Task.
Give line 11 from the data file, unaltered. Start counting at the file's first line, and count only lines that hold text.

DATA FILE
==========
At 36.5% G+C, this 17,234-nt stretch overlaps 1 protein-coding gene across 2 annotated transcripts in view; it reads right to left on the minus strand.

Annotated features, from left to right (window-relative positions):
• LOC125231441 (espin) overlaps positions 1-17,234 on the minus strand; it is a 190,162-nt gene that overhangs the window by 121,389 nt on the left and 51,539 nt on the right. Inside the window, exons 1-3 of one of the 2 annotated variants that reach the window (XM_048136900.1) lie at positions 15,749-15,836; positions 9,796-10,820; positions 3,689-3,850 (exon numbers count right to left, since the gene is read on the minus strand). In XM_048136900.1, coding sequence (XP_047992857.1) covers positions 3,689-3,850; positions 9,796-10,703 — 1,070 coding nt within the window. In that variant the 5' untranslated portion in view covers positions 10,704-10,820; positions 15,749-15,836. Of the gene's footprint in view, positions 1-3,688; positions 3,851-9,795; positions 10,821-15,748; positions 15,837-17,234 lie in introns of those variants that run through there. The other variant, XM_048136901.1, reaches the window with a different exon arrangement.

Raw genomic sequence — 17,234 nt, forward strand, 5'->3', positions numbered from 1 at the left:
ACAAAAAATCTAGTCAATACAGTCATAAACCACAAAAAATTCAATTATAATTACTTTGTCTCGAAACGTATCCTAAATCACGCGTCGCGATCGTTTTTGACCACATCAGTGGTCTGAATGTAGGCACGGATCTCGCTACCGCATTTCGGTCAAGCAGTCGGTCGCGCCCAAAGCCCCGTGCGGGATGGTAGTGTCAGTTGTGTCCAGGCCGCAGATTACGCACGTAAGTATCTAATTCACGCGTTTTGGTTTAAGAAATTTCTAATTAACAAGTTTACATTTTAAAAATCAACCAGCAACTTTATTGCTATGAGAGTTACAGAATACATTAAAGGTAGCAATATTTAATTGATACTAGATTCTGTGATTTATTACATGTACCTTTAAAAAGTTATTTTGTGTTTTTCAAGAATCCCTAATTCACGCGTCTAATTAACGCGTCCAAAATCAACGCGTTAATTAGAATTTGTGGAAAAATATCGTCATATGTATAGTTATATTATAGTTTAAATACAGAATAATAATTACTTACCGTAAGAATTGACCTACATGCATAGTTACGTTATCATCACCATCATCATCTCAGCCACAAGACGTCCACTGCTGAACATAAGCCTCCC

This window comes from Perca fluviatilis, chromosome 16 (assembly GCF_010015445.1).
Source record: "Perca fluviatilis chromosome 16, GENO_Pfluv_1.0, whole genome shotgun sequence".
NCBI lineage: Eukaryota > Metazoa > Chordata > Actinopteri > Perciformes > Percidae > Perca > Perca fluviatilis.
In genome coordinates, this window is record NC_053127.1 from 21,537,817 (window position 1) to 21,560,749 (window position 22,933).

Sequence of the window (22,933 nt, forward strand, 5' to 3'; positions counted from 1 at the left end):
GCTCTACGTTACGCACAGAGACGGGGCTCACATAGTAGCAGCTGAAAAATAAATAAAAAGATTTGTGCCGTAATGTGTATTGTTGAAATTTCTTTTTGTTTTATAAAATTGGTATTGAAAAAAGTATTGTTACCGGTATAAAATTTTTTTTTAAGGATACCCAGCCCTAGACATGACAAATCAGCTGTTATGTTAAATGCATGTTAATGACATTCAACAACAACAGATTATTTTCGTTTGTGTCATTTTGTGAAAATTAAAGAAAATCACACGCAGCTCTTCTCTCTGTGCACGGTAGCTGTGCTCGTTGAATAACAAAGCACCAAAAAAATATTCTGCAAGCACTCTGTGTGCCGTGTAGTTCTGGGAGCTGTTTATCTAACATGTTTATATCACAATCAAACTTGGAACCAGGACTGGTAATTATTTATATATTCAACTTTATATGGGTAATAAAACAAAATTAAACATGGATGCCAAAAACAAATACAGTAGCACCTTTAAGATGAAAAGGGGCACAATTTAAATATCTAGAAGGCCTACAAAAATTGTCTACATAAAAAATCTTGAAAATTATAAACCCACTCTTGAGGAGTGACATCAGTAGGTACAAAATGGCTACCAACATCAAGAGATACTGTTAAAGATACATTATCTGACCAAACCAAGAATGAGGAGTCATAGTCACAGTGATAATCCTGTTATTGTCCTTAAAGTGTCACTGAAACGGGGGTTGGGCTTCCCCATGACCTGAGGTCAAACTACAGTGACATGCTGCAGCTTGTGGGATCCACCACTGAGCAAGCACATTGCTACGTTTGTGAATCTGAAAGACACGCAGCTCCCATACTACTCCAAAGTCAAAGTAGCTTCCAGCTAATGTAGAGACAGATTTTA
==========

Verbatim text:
GCTCTACGTTACGCACAGAGACGGGGCTCACATAGTAGCAGCTGAAAAATAAATAAAAAGATTTGTGCCGTAATGTGTATTGTTGAAATTTCTTTTTGTTTTATAAAATTGGTATTGAAAAAAGTATTGTTACCGGTATAAAATTTTTTTTTAAGGATACCCAGCCCTAGACATGACAAATCAGCTGTTATGTTAAATGCATGTTAATGACATTCAACAACAACAGATTATTTTCGTTTGTGTCATTTTGTGAAAATTAAAGAAAATCACACGCAGCTCTTCTCTCTGTGCACGGTAGCTGTGCTCGTTGAATAACAAAGCACCAAAAAAATATTCTGCAAGCACTCTGTGTGCCGTGTAGTTCTGGGAGCTGTTTATCTAACATGTTTATATCACAATCAAACTTGGAACCAGGACTGGTAATTATTTATATATTCAACTTTATATGGGTAATAAAACAAAATTAAACATGGATGCCAAAAACAAATACAGTAGCACCTTTAAGATGAAAAGGGGCACAATTTAAATATCTAGAAGGCCTACAAAAATTGTCTACATAAAAAATCTTGAAAATTATAAACCCACTCTTGAGGAGTGACATCAGTAGGTACAAAATGGCTACCAACATCAAGAGATACTGTTAAAGATACATTATCTGACCAAACCAAGAATGAGGAGTCATAGTCACAGTGATAATCCTGTTATTGTCCTTAAAGTGTCACTGAAACGGGGGTTGGGCTTCCCCATGACCTGAGGTCAAACTACAGTGACATGCTGCAGCTTGTGGGATCCACCACTGAGCAAGCACATTGCTACGTTTGTGAATCTGAAAGACACGCAGCTCCCATACTACTCCAAAGTCAAAGTAGCTTCCAGCTAATGTAGAGACAGATTTTA